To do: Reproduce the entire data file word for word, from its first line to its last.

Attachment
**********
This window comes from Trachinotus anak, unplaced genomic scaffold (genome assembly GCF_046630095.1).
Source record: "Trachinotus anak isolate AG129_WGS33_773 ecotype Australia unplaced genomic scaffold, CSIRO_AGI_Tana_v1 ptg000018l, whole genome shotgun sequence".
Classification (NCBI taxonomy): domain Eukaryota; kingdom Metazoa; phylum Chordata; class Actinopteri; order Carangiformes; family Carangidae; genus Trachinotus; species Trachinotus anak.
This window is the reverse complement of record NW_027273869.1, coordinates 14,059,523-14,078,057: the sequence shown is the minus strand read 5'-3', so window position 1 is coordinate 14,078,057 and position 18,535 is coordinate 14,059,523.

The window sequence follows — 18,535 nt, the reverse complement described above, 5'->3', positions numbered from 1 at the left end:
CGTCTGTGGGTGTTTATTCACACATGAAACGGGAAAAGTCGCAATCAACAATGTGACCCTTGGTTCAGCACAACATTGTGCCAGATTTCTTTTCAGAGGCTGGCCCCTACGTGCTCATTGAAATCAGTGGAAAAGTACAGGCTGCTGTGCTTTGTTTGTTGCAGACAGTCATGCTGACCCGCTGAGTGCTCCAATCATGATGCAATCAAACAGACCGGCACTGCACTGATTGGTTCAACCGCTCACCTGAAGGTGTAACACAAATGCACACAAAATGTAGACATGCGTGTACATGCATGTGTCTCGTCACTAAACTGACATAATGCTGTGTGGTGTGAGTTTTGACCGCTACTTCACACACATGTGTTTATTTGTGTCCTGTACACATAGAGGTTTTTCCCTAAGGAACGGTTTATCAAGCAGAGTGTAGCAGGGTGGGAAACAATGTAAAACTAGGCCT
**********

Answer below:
This window comes from Trachinotus anak, unplaced genomic scaffold (genome assembly GCF_046630095.1).
Source record: "Trachinotus anak isolate AG129_WGS33_773 ecotype Australia unplaced genomic scaffold, CSIRO_AGI_Tana_v1 ptg000018l, whole genome shotgun sequence".
Classification (NCBI taxonomy): domain Eukaryota; kingdom Metazoa; phylum Chordata; class Actinopteri; order Carangiformes; family Carangidae; genus Trachinotus; species Trachinotus anak.
This window is the reverse complement of record NW_027273869.1, coordinates 14,059,523-14,078,057: the sequence shown is the minus strand read 5'-3', so window position 1 is coordinate 14,078,057 and position 18,535 is coordinate 14,059,523.

The window sequence follows — 18,535 nt, the reverse complement described above, 5'->3', positions numbered from 1 at the left end:
CGTCTGTGGGTGTTTATTCACACATGAAACGGGAAAAGTCGCAATCAACAATGTGACCCTTGGTTCAGCACAACATTGTGCCAGATTTCTTTTCAGAGGCTGGCCCCTACGTGCTCATTGAAATCAGTGGAAAAGTACAGGCTGCTGTGCTTTGTTTGTTGCAGACAGTCATGCTGACCCGCTGAGTGCTCCAATCATGATGCAATCAAACAGACCGGCACTGCACTGATTGGTTCAACCGCTCACCTGAAGGTGTAACACAAATGCACACAAAATGTAGACATGCGTGTACATGCATGTGTCTCGTCACTAAACTGACATAATGCTGTGTGGTGTGAGTTTTGACCGCTACTTCACACACATGTGTTTATTTGTGTCCTGTACACATAGAGGTTTTTCCCTAAGGAACGGTTTATCAAGCAGAGTGTAGCAGGGTGGGAAACAATGTAAAACTAGGCCT